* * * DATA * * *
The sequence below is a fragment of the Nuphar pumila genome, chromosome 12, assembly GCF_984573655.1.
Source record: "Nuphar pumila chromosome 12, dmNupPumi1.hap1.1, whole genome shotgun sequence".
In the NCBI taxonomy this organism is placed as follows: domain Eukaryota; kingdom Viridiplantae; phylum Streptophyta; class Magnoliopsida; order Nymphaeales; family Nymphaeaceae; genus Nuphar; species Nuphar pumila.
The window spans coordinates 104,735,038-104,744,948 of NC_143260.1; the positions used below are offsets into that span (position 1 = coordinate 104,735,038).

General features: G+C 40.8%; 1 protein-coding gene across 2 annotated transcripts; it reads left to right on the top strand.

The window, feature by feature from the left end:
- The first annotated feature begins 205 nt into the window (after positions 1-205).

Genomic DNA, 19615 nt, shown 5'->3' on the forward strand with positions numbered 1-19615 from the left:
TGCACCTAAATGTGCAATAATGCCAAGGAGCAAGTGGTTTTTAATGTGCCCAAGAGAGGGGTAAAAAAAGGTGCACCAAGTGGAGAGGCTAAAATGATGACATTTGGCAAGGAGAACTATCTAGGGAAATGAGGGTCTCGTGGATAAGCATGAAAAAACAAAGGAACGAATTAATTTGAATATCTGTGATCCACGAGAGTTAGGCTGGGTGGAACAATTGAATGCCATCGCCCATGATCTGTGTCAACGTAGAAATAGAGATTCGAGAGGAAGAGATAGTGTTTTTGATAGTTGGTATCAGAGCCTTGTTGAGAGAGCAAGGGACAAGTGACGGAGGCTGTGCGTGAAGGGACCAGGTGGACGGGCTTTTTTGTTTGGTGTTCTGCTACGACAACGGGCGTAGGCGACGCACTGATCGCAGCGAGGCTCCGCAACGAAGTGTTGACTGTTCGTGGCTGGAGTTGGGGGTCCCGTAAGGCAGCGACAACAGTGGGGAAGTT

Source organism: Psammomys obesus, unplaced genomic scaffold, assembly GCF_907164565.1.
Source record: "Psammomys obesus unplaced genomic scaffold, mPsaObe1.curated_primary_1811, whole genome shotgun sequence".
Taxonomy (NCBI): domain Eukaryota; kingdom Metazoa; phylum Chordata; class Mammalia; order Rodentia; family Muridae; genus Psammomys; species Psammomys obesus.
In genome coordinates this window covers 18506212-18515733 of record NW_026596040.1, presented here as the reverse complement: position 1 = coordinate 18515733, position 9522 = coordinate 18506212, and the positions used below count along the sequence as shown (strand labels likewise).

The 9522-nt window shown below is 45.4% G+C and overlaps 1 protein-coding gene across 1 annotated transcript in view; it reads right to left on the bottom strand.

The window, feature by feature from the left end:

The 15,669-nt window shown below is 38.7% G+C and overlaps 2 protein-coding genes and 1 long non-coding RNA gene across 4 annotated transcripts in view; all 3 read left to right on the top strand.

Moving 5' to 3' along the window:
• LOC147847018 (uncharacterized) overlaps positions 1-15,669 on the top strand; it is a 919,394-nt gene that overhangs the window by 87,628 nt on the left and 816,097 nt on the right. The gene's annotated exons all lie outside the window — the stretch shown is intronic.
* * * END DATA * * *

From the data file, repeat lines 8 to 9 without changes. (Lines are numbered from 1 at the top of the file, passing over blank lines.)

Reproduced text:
Genomic DNA, 19615 nt, shown 5'->3' on the forward strand with positions numbered 1-19615 from the left:
TGCACCTAAATGTGCAATAATGCCAAGGAGCAAGTGGTTTTTAATGTGCCCAAGAGAGGGGTAAAAAAAGGTGCACCAAGTGGAGAGGCTAAAATGATGACATTTGGCAAGGAGAACTATCTAGGGAAATGAGGGTCTCGTGGATAAGCATGAAAAAACAAAGGAACGAATTAATTTGAATATCTGTGATCCACGAGAGTTAGGCTGGGTGGAACAATTGAATGCCATCGCCCATGATCTGTGTCAACGTAGAAATAGAGATTCGAGAGGAAGAGATAGTGTTTTTGATAGTTGGTATCAGAGCCTTGTTGAGAGAGCAAGGGACAAGTGACGGAGGCTGTGCGTGAAGGGACCAGGTGGACGGGCTTTTTTGTTTGGTGTTCTGCTACGACAACGGGCGTAGGCGACGCACTGATCGCAGCGAGGCTCCGCAACGAAGTGTTGACTGTTCGTGGCTGGAGTTGGGGGTCCCGTAAGGCAGCGACAACAGTGGGGAAGTT